June 28, 2004 at 4:29 PM  
Anonymous Anonymous said...

It's too bad that fine people like you and Karen are saddled with such insensitive relatives. Here's my question. Did the relatives who want Ariel to be buried in Israel own a plot there? In other words, is there an economic angle to this? I suspect so. I suspect that your relatives boght a series of plots and now can't stand the idea that you are wasting their investment. They claim that it's a religious obligation, and that's only true if Ariel expressed a desire to be buried in the Aretz, but whta's really happening is that their investment is going to waste. Not to sound as insensitive as they are, but your relatives are cold cold people. Keep your son close to you. You might not be aware of it but if you move him to Israel you cannot change your mind and bring him back. That is the halacha. My husband and I love your website. Though we are blessed with healthy children, we feel thaqt your voice speaks to so much in Jewish life that needs to be said. We have seen your film "A Stranger Among Us" at least 10 times. It is so wonderful and the only film we know aboout that is so true and so romantic about Yiddishkeit. Can you make a sequel? Maybe Emily does become a ger emes and she investigates crimes in the Jewish community. Isnt that a good idea. Keep writing. I come home from work and rush to my computer to see if you have put up a new entry. When not I feel depressed. My husband says I'm addicted to you. Maybe. But ity's a good addiction since its all about Torah.

June 29, 2004 at 10:07 AM  
Blogger Rochelly's Kitchen said...

Dear Robert,
Although I have re-read your comments about burying Ariel in Israel, I don't think I ever told you how furious it makes me when people who have no right to pass judgement on people like us give their unsolicited advice. We also had major issues with this decision. We were in the hospital, and believe it or not, I was insistent on burying Rochelly (this is the first time in 11 years that I used these words) in Israel. I have been to Har Hamanuchos and I always felt as close to Shemaim and Hashem as I would ever feel it is possible to feel in this world. Joey felt exactly like you, for the exact same reasons, and although I agreed with him, I felt that it was selfish of us to deprive Rochelly of such a wonderful, peaceful place where I felt she belonged. I also have relatives that I was very close with buried there. After long discussions, the Rov of our shul, Rabbi Rubin, came up with a solution. We buried her here with a tnai (condition), that we can move her any time. Now, 11 years later, I see that you and my husband were right. A few weeks ago, a few days before my son, Moishy, got engaged, we went to Rochelly's kever to invite her to the L'chaim and to daven that Rochelly, who was more like a mother than a sister to Moishy, should participate in our Simcha and I am sure she did. Although she was only 7 years older than her twin brothers, she had a profound impact on their lives.
Another example of people not understanding us who are in this unfortunate club, is when we donated the Aron Kodesh and Sefer Torah, in Rochelly's memmory. It was a joint effort between my parents, my only sister and brother-in-law, Rozalie and Yossy (without whom, I am convinced, I would not have survived this ordeal), and us. Joe has no living siblings, they died in Aushwitz. My cousin Moishe, who lives in Israel, researched this sefer for 2 years before it was written. When we gave in this amazing Sefer Torah and donated the new Aron Kodesh to our newly built shul, we gave a big kiddush on Shabbos and we had a dinner on Sunday for our relatives and friends. My family from Israel came for this momentous occasion. My learned and well meaning cousin Moishe was trying in every way possible to convince me that along with the procession of the Torah, they play music. Not enough that the Torah is carried under a chupah, but this is wedding music. I felt that this is were I drew the line, I could not tolerate any more comparissons to a wedding, and I insisted that there will be no music.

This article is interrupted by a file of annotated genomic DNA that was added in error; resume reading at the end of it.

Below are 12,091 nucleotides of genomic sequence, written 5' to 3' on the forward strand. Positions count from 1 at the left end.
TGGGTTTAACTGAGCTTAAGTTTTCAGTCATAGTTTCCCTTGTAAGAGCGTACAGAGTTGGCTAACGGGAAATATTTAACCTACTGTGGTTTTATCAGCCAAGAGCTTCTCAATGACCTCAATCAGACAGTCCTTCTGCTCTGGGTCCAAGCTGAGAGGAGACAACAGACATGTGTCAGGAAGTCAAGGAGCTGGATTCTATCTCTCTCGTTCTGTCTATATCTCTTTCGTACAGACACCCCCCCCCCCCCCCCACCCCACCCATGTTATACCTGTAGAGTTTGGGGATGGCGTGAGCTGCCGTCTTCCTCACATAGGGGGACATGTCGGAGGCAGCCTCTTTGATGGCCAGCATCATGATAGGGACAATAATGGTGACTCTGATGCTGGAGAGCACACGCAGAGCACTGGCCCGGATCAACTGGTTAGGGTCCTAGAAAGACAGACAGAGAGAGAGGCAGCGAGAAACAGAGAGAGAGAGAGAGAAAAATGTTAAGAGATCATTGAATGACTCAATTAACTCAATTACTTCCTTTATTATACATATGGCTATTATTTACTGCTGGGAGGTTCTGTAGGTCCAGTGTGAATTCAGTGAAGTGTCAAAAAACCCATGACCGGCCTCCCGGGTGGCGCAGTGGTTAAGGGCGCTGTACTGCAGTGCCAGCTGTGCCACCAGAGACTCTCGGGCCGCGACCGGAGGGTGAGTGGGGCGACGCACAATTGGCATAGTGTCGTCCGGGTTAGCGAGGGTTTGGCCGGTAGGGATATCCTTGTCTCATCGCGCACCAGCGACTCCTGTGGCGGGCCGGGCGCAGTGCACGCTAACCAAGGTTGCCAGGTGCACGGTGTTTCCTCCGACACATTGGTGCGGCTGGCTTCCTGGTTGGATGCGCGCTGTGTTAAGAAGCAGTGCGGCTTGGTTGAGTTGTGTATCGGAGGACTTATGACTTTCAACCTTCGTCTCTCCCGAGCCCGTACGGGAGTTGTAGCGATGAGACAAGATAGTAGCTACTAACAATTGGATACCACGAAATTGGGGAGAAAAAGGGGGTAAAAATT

After listening patiently to a long D'var Torah by my cousin, Moishe, on the meaning of giving in a Sefer Torah, I told him that there will be no music. I also told him that I am glad he could not understand me, because only the people who are unfortunate to be in my shoes do.
As a sequel to these events, at the dinner, one of Rochelly's well meaning class mates came over to tell me how beautiful it was and how it felt like she was at Rochelly's wedding. So, you see, all my efforts were in vain.
Dear Robert and Karin,
Keep on mourning your son the way your hearts tell you to. There is no right way or wrong way, and no human beings, even the ones that have lost children, have the capability to dictate your feelings. As I told you when we met, I am not smart enough to understand Hashem's plan. The only thing I see clearly after 11 years, is that when you are given such an enormous test, you are also given the natural tools of survival. How else can I understand, that after every visit to my beloved Rochelly's kever, when I am convinced that they will put me away in one of the mental institutions my husband manages, I snap back. Because of these sentiments, as you so well obseved when you met me, I share your feeling about trying to keep the memory of these trully unique children alive. Yes, Ariel, from everything I heard of him from many people whose lives he touched in the short time he spent on this earth, was a trully amazing individual who accomplished, in his short life, more than other people who lived to be 120. So did Rochelly, Ruchie Weiss, Devorah Salem, Sara Fried's son, Arie Friedman's son, Judy Weiser's nephew, and countless of other children I knew personally who were taken away from us in such a heart wrenching way. How about my husband's three siblings along with 6 million other jews who died in the Holocost? I, my husband, yourselves, and many others before us, and I hope no-one after us, miracoulously go on living relatively normal lives. We laugh, we participate in our friends' and families' Simchas with joy, we vacation, we enjoy our other children and grand-children and life goes on. This, as far as I am concerned, is the most amazing miracle of life, and we are all a living proof of it.